Couples have the right, over the age of 18, to cohabitate before marriage. Logistically speaking, cohabitating before marriage can lower the national average for divorce by creating a more developed relationship and understanding for each other’s strengths and weaknesses.

Cohabitating couples taking premarital education courses or counseling are not at a higher risk for divorce. In fact, 60 percent of cohabitating couples will not get married because they either choose to remain living together, or they simply separate. One should view this as a viable method because the needs and preferences of each change over time, and getting married young because you want to simply live together is injudicious.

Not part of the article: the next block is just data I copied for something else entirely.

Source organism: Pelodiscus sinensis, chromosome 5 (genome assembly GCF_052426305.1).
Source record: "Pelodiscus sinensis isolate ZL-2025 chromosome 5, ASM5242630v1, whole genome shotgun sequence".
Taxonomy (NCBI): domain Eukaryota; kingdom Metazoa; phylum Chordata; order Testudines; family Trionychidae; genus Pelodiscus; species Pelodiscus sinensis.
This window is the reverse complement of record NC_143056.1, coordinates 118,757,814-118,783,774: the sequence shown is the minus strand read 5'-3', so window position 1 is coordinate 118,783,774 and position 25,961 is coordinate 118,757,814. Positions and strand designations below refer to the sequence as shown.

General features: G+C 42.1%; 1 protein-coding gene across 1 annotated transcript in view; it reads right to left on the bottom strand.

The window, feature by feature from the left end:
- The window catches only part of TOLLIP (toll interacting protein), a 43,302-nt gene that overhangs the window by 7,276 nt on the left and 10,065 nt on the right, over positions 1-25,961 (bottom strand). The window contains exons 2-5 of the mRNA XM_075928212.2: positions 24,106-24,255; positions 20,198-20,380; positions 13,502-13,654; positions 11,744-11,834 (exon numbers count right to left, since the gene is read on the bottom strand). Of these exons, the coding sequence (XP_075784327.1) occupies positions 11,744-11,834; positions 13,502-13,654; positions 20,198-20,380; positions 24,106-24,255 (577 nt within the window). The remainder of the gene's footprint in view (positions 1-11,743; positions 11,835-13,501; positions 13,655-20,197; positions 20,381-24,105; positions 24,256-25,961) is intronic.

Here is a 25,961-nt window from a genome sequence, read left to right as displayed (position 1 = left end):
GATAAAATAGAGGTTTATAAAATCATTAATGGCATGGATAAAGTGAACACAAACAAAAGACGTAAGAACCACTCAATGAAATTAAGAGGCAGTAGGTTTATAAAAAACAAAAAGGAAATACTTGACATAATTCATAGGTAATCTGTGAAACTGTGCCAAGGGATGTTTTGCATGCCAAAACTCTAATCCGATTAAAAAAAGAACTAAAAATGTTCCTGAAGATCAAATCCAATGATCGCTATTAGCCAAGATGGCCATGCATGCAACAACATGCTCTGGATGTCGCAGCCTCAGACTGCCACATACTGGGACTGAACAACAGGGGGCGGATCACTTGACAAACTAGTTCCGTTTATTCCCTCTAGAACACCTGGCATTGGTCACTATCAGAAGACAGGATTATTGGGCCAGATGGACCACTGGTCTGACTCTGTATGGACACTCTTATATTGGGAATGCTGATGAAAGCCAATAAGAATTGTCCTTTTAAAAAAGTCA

Living with a significant other unveils many layers of each other’s personalities in a natural setting. Many of their strengths and weaknesses are brought to light and each has to decide if that is who they want to commit their life to, or not. If a couple is to choose to go their separate ways, there is far less, if at all any, legalities to attend to. Couples need to decide on cohabitating for life (marriage) or not before kids are in the picture. Cohabitating before marriage will allow them an easier way of finding the answer to compatibility.

Christina Parmar, St. George